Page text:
A U.S. judge ruled the National Security Agency’s program that collects records of millions of Americans’ phone calls is lawful, rejecting a challenge by the American Civil Liberties Union to the controversial counter-terrorism program.
Friday’s decision by U.S. District Judge William Pauley in Manhattan diverges from a December 16 ruling by U.S. District Judge Richard Leon in Washington, D.C., who said the “almost Orwellian” program was likely unconstitutional.
The program’s existence had first been disclosed by Edward Snowden, the former NSA contractor whose leaks have detailed the breadth of U.S. electronic surveillance and sparked a debate over how much leeway to give the government in protecting Americans from terrorism.
In a 54-page decision, Pauley said the program “vacuums up information about virtually every telephone call to, from, or within the United States.”
But he said the program’s constitutionality “is ultimately a question of reasonableness,” and that there was no evidence that the government had used “bulk telephony metadata” for any reason other than to investigate and disrupt terrorist attacks.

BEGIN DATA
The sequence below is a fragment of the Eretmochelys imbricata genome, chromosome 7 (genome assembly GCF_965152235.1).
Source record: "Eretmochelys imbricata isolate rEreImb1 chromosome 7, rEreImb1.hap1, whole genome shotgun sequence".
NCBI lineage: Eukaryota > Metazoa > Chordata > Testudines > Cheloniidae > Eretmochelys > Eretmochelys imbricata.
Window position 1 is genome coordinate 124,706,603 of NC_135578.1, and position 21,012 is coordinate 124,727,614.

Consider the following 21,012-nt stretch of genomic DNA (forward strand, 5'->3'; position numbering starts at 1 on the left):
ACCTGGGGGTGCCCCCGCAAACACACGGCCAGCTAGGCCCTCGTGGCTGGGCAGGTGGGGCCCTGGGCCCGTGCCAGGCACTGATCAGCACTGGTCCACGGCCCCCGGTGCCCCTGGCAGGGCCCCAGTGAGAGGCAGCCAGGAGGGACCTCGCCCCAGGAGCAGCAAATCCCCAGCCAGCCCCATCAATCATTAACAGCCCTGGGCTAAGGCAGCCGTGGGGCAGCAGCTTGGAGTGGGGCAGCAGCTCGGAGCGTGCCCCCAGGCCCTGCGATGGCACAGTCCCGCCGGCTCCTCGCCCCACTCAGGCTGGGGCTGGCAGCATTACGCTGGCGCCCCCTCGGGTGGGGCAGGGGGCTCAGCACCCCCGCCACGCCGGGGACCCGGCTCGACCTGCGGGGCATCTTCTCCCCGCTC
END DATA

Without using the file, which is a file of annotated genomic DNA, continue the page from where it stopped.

“Technology allowed al Qaeda to operate decentralized and plot international terrorist attacks remotely,” Pauley wrote. “The bulk telephony metadata collection program represents the government’s counter-punch.”
The judge denied the ACLU’s motion for a preliminary injunction and granted a government motion to dismiss the case.
President Barack Obama has defended the surveillance program, but indicated a willingness to consider constraints.
The ACLU had no immediate comment. The White House was not immediately available for comment. A U.S. Department of Justice spokesman said the department is pleased with the decision.
Rep. Peter King, chairman of the House Homeland Security Subcommittee on Counterintelligence & Terrorism, in a statement said Pauley’s decision “preserves a vital weapon for the United States in our war against international terrorism.”
The case is American Civil Liberties Union et al v. Clapper et al, U.S. District Court, Southern District of New York, No. 13-03994.